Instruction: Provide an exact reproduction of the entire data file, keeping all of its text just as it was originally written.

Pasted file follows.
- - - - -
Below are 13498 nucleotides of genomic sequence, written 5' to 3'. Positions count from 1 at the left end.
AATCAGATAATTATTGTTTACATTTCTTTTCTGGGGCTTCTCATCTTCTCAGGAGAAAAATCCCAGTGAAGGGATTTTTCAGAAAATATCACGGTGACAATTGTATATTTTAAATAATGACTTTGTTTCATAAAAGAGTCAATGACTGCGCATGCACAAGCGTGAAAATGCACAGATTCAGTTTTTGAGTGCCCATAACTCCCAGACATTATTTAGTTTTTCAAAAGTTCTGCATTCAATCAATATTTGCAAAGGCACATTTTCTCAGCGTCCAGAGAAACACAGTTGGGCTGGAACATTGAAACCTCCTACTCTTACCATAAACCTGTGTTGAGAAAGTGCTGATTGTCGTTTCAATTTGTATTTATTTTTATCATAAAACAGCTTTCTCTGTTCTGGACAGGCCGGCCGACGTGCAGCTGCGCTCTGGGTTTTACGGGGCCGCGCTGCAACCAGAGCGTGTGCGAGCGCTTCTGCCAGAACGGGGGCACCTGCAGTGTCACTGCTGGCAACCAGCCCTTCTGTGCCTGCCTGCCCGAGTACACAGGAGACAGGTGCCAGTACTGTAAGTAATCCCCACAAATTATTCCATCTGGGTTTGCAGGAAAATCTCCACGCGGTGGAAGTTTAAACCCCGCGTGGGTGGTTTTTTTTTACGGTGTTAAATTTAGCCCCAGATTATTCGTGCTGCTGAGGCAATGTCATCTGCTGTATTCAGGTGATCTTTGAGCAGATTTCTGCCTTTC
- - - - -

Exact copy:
Below are 13498 nucleotides of genomic sequence, written 5' to 3'. Positions count from 1 at the left end.
AATCAGATAATTATTGTTTACATTTCTTTTCTGGGGCTTCTCATCTTCTCAGGAGAAAAATCCCAGTGAAGGGATTTTTCAGAAAATATCACGGTGACAATTGTATATTTTAAATAATGACTTTGTTTCATAAAAGAGTCAATGACTGCGCATGCACAAGCGTGAAAATGCACAGATTCAGTTTTTGAGTGCCCATAACTCCCAGACATTATTTAGTTTTTCAAAAGTTCTGCATTCAATCAATATTTGCAAAGGCACATTTTCTCAGCGTCCAGAGAAACACAGTTGGGCTGGAACATTGAAACCTCCTACTCTTACCATAAACCTGTGTTGAGAAAGTGCTGATTGTCGTTTCAATTTGTATTTATTTTTATCATAAAACAGCTTTCTCTGTTCTGGACAGGCCGGCCGACGTGCAGCTGCGCTCTGGGTTTTACGGGGCCGCGCTGCAACCAGAGCGTGTGCGAGCGCTTCTGCCAGAACGGGGGCACCTGCAGTGTCACTGCTGGCAACCAGCCCTTCTGTGCCTGCCTGCCCGAGTACACAGGAGACAGGTGCCAGTACTGTAAGTAATCCCCACAAATTATTCCATCTGGGTTTGCAGGAAAATCTCCACGCGGTGGAAGTTTAAACCCCGCGTGGGTGGTTTTTTTTTACGGTGTTAAATTTAGCCCCAGATTATTCGTGCTGCTGAGGCAATGTCATCTGCTGTATTCAGGTGATCTTTGAGCAGATTTCTGCCTTTC